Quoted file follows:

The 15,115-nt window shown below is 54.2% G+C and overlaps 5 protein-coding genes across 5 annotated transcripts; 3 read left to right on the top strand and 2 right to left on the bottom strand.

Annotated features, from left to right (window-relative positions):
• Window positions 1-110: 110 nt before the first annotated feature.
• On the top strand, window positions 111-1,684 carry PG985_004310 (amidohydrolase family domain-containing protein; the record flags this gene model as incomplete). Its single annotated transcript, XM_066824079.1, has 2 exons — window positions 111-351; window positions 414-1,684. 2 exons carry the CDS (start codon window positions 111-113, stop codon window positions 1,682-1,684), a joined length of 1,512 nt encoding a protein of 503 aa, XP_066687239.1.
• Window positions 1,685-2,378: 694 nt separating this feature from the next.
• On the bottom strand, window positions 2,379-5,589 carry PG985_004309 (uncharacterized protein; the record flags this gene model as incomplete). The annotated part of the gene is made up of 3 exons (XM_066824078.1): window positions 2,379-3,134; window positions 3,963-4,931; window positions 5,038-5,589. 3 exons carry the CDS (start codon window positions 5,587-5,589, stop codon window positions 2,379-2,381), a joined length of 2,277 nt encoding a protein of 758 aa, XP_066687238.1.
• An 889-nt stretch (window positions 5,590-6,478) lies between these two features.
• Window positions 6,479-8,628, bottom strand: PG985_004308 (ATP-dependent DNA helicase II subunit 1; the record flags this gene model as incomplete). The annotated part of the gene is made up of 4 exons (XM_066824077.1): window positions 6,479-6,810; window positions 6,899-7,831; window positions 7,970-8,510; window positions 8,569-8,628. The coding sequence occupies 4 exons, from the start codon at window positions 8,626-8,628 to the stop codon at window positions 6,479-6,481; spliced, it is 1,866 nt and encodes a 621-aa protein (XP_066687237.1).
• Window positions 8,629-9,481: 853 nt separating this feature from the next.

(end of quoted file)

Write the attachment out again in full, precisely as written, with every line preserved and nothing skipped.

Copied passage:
The 15,115-nt window shown below is 54.2% G+C and overlaps 5 protein-coding genes across 5 annotated transcripts; 3 read left to right on the top strand and 2 right to left on the bottom strand.

Annotated features, from left to right (window-relative positions):
• Window positions 1-110: 110 nt before the first annotated feature.
• On the top strand, window positions 111-1,684 carry PG985_004310 (amidohydrolase family domain-containing protein; the record flags this gene model as incomplete). Its single annotated transcript, XM_066824079.1, has 2 exons — window positions 111-351; window positions 414-1,684. 2 exons carry the CDS (start codon window positions 111-113, stop codon window positions 1,682-1,684), a joined length of 1,512 nt encoding a protein of 503 aa, XP_066687239.1.
• Window positions 1,685-2,378: 694 nt separating this feature from the next.
• On the bottom strand, window positions 2,379-5,589 carry PG985_004309 (uncharacterized protein; the record flags this gene model as incomplete). The annotated part of the gene is made up of 3 exons (XM_066824078.1): window positions 2,379-3,134; window positions 3,963-4,931; window positions 5,038-5,589. 3 exons carry the CDS (start codon window positions 5,587-5,589, stop codon window positions 2,379-2,381), a joined length of 2,277 nt encoding a protein of 758 aa, XP_066687238.1.
• An 889-nt stretch (window positions 5,590-6,478) lies between these two features.
• Window positions 6,479-8,628, bottom strand: PG985_004308 (ATP-dependent DNA helicase II subunit 1; the record flags this gene model as incomplete). The annotated part of the gene is made up of 4 exons (XM_066824077.1): window positions 6,479-6,810; window positions 6,899-7,831; window positions 7,970-8,510; window positions 8,569-8,628. The coding sequence occupies 4 exons, from the start codon at window positions 8,626-8,628 to the stop codon at window positions 6,479-6,481; spliced, it is 1,866 nt and encodes a 621-aa protein (XP_066687237.1).
• Window positions 8,629-9,481: 853 nt separating this feature from the next.